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Texas family law outlines several reasons for divorce

On Behalf of | Aug 3, 2014 | Family Law

There is a growing segment of the population who believes that it is still necessary for a spouse seeking a divorce to demonstrate that the other party was at fault for the failure of the marriage. That is a misconception. Under current Texas law either spouse can petition the court for divorce for several reasons.

Sections 6.001 through 6.007 of the Texas Family Code on dissolution of marriage say that a divorce can be predicated on grounds of in supportability, cruelty, adultery, conviction of felony, abandonment, living apart and commitment to a mental hospital.

An example of insupportability in family law is where both parties have such a conflict of personalities that it would make the prospect of remaining married practically impossible. The spouse seeking and dissolution under these grounds is basically telling the court that there is no reasonable expectation of reconciliation between both parties.

Cruelty is rather self-explanatory and indicates that one party is excessively cruel to the other, making marriage and living together insupportable. Adultery is where one married spouse has an extramarital affair. Either spouse can petition the court for dissolution based on those grounds.

The grounds for divorce due to felony conviction is largely based on the concept that a spouse be released from the bonds of marriage and allowed to carry on with his or her life. Two of the additional conditions of this type of grounds for dissolution requires that the other spouse has been incarcerated for at least a year and has not yet been pardoned.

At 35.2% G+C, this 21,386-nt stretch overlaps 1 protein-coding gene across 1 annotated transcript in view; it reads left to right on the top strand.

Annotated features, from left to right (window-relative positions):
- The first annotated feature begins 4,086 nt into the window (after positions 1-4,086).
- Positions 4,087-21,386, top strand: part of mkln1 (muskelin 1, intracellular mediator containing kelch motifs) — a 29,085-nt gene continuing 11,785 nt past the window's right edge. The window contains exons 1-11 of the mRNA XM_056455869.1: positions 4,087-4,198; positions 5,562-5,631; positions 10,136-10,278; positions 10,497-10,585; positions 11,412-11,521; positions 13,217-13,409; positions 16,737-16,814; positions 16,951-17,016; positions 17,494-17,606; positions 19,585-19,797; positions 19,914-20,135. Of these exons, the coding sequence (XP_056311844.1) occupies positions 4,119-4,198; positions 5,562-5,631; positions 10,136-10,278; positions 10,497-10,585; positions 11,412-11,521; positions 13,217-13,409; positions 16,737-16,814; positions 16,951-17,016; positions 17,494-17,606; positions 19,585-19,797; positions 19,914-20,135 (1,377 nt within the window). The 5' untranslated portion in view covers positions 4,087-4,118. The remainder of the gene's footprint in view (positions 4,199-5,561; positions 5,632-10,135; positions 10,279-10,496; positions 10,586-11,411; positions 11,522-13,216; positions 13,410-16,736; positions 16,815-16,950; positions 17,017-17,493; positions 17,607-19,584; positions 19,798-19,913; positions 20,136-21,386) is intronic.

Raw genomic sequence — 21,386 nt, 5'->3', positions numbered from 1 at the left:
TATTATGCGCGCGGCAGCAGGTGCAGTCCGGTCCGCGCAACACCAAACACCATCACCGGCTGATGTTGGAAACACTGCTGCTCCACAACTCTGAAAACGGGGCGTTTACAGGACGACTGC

Abandonment requires that the spouse who left have no intention of returning and has been gone for at least a year. Additionally, a court may grant a divorce to a spouse in which both parties have not cohabitated for at least a period of three years.

The grounds of commitment to a mental hospital are predicated on a similar rationale as the felony conviction grounds for dissolution. The overall reasoning is that the state should not require a spouse to remain married to a person who has been committed to a mental health hospital for at least three years. An additional condition to this particular grounds for dissolution also require that the spouse committed to the mental hospital suffers from a condition that would make it unlikely that the marriage could succeed.

Source: Texas Constitution and Statutes, “Family Code Chapter 6, Suit for the dissolution of marriage” Jul. 28, 2014


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